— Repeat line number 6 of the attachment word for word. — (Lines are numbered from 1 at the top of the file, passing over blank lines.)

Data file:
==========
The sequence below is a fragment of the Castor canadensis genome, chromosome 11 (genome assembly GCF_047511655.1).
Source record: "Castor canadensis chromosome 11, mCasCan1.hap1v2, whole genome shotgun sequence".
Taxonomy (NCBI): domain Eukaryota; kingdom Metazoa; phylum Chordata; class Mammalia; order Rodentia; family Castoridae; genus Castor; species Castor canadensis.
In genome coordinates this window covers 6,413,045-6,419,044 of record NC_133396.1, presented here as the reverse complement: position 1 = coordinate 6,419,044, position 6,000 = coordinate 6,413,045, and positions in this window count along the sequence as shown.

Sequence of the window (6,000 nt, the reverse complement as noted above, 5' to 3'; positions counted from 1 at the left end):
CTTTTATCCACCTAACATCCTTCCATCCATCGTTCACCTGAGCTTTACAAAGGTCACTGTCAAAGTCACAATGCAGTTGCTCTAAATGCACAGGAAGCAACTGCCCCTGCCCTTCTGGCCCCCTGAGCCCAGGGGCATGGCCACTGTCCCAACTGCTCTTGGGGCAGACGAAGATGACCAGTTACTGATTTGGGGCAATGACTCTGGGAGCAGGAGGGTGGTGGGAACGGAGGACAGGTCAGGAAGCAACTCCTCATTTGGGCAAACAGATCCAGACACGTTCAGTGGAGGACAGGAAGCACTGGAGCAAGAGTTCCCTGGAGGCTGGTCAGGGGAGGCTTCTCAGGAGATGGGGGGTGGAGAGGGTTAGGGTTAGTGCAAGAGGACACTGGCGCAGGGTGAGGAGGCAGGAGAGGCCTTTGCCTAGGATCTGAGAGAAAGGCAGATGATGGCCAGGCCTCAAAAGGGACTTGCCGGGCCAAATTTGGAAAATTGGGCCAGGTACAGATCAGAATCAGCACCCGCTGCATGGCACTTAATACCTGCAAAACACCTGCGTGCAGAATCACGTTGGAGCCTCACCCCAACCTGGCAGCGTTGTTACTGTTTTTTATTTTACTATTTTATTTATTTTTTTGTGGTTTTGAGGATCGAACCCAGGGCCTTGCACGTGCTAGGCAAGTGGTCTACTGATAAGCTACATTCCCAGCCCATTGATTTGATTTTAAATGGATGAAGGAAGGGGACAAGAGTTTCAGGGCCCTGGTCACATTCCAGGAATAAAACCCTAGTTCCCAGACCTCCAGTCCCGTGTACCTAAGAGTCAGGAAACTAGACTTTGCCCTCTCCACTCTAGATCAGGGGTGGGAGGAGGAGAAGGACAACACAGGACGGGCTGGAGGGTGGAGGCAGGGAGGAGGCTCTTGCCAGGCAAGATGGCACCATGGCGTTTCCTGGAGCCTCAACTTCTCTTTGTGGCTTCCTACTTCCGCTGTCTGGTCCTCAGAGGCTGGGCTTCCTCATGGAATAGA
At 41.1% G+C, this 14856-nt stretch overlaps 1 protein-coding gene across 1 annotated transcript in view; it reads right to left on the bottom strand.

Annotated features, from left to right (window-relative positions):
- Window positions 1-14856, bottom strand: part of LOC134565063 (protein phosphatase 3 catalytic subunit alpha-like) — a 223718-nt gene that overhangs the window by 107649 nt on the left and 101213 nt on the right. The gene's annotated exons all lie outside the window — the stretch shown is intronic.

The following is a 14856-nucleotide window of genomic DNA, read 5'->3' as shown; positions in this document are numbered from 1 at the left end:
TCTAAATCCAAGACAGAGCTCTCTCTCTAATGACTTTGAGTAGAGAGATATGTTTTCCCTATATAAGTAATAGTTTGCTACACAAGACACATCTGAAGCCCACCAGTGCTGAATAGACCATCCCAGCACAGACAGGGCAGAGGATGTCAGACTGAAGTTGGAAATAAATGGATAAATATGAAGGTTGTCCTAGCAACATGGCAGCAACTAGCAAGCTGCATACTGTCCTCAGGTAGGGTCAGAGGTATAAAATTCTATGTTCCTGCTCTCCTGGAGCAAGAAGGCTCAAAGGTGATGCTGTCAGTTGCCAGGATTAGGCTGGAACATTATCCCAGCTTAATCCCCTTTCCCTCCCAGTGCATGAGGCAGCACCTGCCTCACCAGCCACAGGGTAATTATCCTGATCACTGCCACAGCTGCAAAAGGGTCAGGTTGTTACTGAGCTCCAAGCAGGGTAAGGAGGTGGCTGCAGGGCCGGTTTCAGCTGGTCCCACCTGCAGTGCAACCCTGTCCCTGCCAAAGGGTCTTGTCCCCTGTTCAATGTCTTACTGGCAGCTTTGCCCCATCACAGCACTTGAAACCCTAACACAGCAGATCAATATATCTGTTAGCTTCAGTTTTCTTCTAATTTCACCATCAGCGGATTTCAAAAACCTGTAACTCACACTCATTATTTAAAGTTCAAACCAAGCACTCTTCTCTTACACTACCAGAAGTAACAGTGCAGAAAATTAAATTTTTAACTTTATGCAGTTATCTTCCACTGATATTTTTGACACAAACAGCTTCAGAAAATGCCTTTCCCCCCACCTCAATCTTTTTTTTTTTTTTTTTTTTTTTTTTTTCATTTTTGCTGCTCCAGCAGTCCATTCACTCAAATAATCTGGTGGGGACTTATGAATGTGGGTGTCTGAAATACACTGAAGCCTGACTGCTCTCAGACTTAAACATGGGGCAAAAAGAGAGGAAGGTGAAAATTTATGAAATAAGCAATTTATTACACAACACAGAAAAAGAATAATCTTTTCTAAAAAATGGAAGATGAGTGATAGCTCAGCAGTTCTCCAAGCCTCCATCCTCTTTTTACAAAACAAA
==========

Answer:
CTTTTATCCACCTAACATCCTTCCATCCATCGTTCACCTGAGCTTTACAAAGGTCACTGTCAAAGTCACAATGCAGTTGCTCTAAATGCACAGGAAGCAACTGCCCCTGCCCTTCTGGCCCCCTGAGCCCAGGGGCATGGCCACTGTCCCAACTGCTCTTGGGGCAGACGAAGATGACCAGTTACTGATTTGGGGCAATGACTCTGGGAGCAGGAGGGTGGTGGGAACGGAGGACAGGTCAGGAAGCAACTCCTCATTTGGGCAAACAGATCCAGACACGTTCAGTGGAGGACAGGAAGCACTGGAGCAAGAGTTCCCTGGAGGCTGGTCAGGGGAGGCTTCTCAGGAGATGGGGGGTGGAGAGGGTTAGGGTTAGTGCAAGAGGACACTGGCGCAGGGTGAGGAGGCAGGAGAGGCCTTTGCCTAGGATCTGAGAGAAAGGCAGATGATGGCCAGGCCTCAAAAGGGACTTGCCGGGCCAAATTTGGAAAATTGGGCCAGGTACAGATCAGAATCAGCACCCGCTGCATGGCACTTAATACCTGCAAAACACCTGCGTGCAGAATCACGTTGGAGCCTCACCCCAACCTGGCAGCGTTGTTACTGTTTTTTATTTTACTATTTTATTTATTTTTTTGTGGTTTTGAGGATCGAACCCAGGGCCTTGCACGTGCTAGGCAAGTGGTCTACTGATAAGCTACATTCCCAGCCCATTGATTTGATTTTAAATGGATGAAGGAAGGGGACAAGAGTTTCAGGGCCCTGGTCACATTCCAGGAATAAAACCCTAGTTCCCAGACCTCCAGTCCCGTGTACCTAAGAGTCAGGAAACTAGACTTTGCCCTCTCCACTCTAGATCAGGGGTGGGAGGAGGAGAAGGACAACACAGGACGGGCTGGAGGGTGGAGGCAGGGAGGAGGCTCTTGCCAGGCAAGATGGCACCATGGCGTTTCCTGGAGCCTCAACTTCTCTTTGTGGCTTCCTACTTCCGCTGTCTGGTCCTCAGAGGCTGGGCTTCCTCATGGAATAGA